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Did an ocean flatten Mars' northern half?

It's flatter than the Sahara Desert and about five times as large. The northern hemisphere of Mars at latitudes above 50 [degrees] is virtually devoid of hills and valleys, according to an experiment aboard the Mars Global Surveyor spacecraft, which has begun to map the planet's surface.

"It's one of the main surprises" about Mars, says David E. Smith of NASA's Goddard Space Flight Center in Greenbelt, Md. His team describes the study in the March 13 Science.

The only places on Earth that are as flat lie at the bottom of the oceans, notes Smith. Indeed, planetary scientists argue that the northern face of Mars is a basin, now bone-dry, that once held an ocean. On Earth, plate tectonics--the movement of huge sheets of the planet's crust--created deep basins. Some researchers believe a similar process may have shaped the northern half of Mars. Alternatively, a giant comet or asteroid may have flattened the region, which is markedly smoother and younger than the southern highlands.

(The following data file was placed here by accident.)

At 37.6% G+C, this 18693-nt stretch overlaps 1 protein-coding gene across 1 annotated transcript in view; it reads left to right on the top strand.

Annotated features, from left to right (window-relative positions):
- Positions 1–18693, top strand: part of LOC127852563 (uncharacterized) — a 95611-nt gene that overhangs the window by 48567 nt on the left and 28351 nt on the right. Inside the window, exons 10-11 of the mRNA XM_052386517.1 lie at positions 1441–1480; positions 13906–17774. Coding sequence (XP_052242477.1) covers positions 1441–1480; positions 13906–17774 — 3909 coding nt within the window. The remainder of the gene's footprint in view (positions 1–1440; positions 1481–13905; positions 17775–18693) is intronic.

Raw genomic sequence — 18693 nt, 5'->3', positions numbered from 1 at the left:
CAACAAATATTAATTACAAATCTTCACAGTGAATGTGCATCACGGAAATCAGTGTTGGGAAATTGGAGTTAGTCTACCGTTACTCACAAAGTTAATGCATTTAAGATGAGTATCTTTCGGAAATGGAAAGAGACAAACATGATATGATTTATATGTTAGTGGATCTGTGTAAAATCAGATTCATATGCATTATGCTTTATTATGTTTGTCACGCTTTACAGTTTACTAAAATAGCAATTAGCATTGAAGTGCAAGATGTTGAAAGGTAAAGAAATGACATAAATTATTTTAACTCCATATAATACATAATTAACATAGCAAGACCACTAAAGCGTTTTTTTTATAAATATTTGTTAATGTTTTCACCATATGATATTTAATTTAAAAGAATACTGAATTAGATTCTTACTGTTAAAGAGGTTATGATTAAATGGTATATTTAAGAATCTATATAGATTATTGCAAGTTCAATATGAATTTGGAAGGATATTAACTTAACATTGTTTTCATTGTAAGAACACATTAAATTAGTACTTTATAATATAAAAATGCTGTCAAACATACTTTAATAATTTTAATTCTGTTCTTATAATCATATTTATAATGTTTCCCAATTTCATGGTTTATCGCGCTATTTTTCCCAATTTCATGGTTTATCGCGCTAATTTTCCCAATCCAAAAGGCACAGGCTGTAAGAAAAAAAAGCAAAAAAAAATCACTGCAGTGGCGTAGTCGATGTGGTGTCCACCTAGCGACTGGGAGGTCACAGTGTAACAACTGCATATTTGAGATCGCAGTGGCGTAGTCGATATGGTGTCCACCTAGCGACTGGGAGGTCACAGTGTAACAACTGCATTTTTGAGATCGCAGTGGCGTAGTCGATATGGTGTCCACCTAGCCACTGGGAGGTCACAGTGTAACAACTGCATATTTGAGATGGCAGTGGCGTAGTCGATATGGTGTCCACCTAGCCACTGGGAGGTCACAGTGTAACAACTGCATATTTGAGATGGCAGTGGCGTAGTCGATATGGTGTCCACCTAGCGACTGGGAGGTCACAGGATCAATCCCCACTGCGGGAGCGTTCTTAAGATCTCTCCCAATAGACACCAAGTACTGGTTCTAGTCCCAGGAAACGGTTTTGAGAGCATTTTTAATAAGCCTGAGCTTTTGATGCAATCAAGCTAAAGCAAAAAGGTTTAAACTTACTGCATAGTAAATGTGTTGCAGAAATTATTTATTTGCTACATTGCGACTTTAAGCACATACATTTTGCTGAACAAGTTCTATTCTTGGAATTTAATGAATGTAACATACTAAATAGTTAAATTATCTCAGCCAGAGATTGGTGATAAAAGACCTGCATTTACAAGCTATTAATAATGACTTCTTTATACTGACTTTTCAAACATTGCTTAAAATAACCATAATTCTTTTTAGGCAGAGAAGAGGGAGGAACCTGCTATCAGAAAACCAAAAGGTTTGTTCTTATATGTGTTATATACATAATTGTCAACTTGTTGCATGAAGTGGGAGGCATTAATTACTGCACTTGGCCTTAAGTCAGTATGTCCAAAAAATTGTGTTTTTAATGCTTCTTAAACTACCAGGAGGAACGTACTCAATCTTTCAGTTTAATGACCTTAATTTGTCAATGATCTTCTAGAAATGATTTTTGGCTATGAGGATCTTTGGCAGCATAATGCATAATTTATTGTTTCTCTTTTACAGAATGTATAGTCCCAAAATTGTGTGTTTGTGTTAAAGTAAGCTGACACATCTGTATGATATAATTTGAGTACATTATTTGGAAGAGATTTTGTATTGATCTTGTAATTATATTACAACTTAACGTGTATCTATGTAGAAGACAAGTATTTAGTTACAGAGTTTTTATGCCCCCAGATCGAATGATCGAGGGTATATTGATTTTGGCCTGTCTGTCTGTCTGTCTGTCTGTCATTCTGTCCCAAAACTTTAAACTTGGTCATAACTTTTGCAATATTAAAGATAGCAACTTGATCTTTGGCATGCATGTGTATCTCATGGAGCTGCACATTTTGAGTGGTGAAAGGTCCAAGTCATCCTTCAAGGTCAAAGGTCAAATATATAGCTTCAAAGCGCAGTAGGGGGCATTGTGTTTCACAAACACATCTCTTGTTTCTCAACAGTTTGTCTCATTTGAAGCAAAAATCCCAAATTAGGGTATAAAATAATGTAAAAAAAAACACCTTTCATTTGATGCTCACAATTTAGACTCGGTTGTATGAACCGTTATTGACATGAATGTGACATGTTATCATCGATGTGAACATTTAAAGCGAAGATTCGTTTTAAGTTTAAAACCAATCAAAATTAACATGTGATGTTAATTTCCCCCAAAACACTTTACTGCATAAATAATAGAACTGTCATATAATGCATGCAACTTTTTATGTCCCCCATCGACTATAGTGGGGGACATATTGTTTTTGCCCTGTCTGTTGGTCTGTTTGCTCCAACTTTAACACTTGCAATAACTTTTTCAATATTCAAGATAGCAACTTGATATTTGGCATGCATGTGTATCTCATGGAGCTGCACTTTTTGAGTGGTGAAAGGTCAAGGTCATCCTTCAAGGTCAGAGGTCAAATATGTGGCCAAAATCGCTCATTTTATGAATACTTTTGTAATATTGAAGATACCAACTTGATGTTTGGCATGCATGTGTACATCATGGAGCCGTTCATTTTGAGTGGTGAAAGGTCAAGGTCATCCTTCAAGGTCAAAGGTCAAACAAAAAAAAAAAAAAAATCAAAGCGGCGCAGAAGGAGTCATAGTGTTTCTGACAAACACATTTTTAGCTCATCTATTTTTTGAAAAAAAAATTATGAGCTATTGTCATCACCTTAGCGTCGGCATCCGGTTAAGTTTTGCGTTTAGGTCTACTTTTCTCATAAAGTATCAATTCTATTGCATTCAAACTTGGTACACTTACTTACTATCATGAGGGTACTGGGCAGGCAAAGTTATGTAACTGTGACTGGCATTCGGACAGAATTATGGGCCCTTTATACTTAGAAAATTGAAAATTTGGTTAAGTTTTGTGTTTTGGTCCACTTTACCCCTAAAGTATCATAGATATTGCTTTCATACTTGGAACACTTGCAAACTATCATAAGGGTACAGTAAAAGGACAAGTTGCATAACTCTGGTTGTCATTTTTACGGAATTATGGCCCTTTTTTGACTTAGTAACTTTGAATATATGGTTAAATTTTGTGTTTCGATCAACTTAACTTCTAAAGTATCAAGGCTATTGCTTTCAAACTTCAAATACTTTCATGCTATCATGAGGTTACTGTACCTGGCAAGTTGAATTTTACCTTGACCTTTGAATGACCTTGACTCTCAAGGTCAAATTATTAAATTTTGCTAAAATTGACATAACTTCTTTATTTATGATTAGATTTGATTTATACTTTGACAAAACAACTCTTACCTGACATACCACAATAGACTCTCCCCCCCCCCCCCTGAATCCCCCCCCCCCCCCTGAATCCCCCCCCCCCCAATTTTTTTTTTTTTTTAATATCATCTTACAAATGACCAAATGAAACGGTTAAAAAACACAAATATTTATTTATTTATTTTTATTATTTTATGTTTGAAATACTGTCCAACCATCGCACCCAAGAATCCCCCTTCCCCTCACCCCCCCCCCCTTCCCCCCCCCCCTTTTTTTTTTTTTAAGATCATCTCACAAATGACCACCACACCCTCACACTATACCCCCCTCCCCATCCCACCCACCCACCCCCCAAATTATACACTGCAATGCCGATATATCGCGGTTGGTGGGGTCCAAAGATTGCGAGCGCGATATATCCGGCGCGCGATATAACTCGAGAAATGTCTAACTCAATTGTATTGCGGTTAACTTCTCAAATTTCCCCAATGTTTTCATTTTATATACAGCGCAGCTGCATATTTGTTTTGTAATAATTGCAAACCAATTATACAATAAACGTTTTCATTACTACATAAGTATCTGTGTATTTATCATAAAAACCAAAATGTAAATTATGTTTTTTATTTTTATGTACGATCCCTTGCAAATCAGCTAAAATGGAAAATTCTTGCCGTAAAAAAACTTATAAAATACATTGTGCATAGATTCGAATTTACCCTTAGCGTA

If an ocean did sculpt the northern lowlands, says Smith, further mapping with Surveyor may reveal a shoreline or terracing--the irregular layering of material that occurs as water recedes. Surface deposits, like the silt on the floor of Earth's oceans, would offer another clue.

To measure topography, Surveyor bounces laser light off the Martian surface 10 times a second and records the amount of time it takes signals to return to the craft. The new findings are based on measurements made last October. The laser experiment was then turned off while the craft moved closer to the optimum orbit for mapping.

The experiment resumed at the end of March and continue until September, after which Surveyor will refine its orbit before the main mapping mission begins early next year (SN: 12/6/97, p. 360).
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Author:Cowen, Ron
Publication:Science News
Article Type:Brief Article
Date:Apr 4, 1998
Words:300
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